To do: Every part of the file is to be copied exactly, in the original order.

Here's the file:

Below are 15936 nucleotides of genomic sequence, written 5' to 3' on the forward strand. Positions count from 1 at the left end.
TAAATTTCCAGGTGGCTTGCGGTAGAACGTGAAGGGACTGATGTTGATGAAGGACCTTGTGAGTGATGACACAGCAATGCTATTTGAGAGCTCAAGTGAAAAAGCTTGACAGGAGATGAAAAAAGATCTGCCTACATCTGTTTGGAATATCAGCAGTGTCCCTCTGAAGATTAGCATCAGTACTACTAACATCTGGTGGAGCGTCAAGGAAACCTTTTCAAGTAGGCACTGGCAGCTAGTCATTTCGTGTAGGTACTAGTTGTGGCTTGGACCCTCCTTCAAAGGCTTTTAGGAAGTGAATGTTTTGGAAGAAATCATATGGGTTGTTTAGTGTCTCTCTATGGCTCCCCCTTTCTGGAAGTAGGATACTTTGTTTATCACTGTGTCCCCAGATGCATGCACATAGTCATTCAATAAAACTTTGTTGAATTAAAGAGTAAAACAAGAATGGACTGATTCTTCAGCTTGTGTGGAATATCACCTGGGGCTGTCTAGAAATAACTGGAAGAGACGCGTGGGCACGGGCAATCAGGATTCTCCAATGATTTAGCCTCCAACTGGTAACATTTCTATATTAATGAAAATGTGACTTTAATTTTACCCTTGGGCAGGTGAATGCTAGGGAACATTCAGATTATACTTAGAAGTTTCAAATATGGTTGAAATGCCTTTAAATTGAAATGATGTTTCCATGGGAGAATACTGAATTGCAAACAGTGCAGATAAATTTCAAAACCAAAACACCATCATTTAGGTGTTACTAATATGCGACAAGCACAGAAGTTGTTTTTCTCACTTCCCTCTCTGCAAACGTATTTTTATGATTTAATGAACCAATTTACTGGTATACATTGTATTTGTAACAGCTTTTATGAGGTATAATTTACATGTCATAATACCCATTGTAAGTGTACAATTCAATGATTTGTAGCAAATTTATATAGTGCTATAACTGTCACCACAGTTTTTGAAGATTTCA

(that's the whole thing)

Below are 15936 nucleotides of genomic sequence, written 5' to 3' on the forward strand. Positions count from 1 at the left end.
TAAATTTCCAGGTGGCTTGCGGTAGAACGTGAAGGGACTGATGTTGATGAAGGACCTTGTGAGTGATGACACAGCAATGCTATTTGAGAGCTCAAGTGAAAAAGCTTGACAGGAGATGAAAAAAGATCTGCCTACATCTGTTTGGAATATCAGCAGTGTCCCTCTGAAGATTAGCATCAGTACTACTAACATCTGGTGGAGCGTCAAGGAAACCTTTTCAAGTAGGCACTGGCAGCTAGTCATTTCGTGTAGGTACTAGTTGTGGCTTGGACCCTCCTTCAAAGGCTTTTAGGAAGTGAATGTTTTGGAAGAAATCATATGGGTTGTTTAGTGTCTCTCTATGGCTCCCCCTTTCTGGAAGTAGGATACTTTGTTTATCACTGTGTCCCCAGATGCATGCACATAGTCATTCAATAAAACTTTGTTGAATTAAAGAGTAAAACAAGAATGGACTGATTCTTCAGCTTGTGTGGAATATCACCTGGGGCTGTCTAGAAATAACTGGAAGAGACGCGTGGGCACGGGCAATCAGGATTCTCCAATGATTTAGCCTCCAACTGGTAACATTTCTATATTAATGAAAATGTGACTTTAATTTTACCCTTGGGCAGGTGAATGCTAGGGAACATTCAGATTATACTTAGAAGTTTCAAATATGGTTGAAATGCCTTTAAATTGAAATGATGTTTCCATGGGAGAATACTGAATTGCAAACAGTGCAGATAAATTTCAAAACCAAAACACCATCATTTAGGTGTTACTAATATGCGACAAGCACAGAAGTTGTTTTTCTCACTTCCCTCTCTGCAAACGTATTTTTATGATTTAATGAACCAATTTACTGGTATACATTGTATTTGTAACAGCTTTTATGAGGTATAATTTACATGTCATAATACCCATTGTAAGTGTACAATTCAATGATTTGTAGCAAATTTATATAGTGCTATAACTGTCACCACAGTTTTTGAAGATTTCA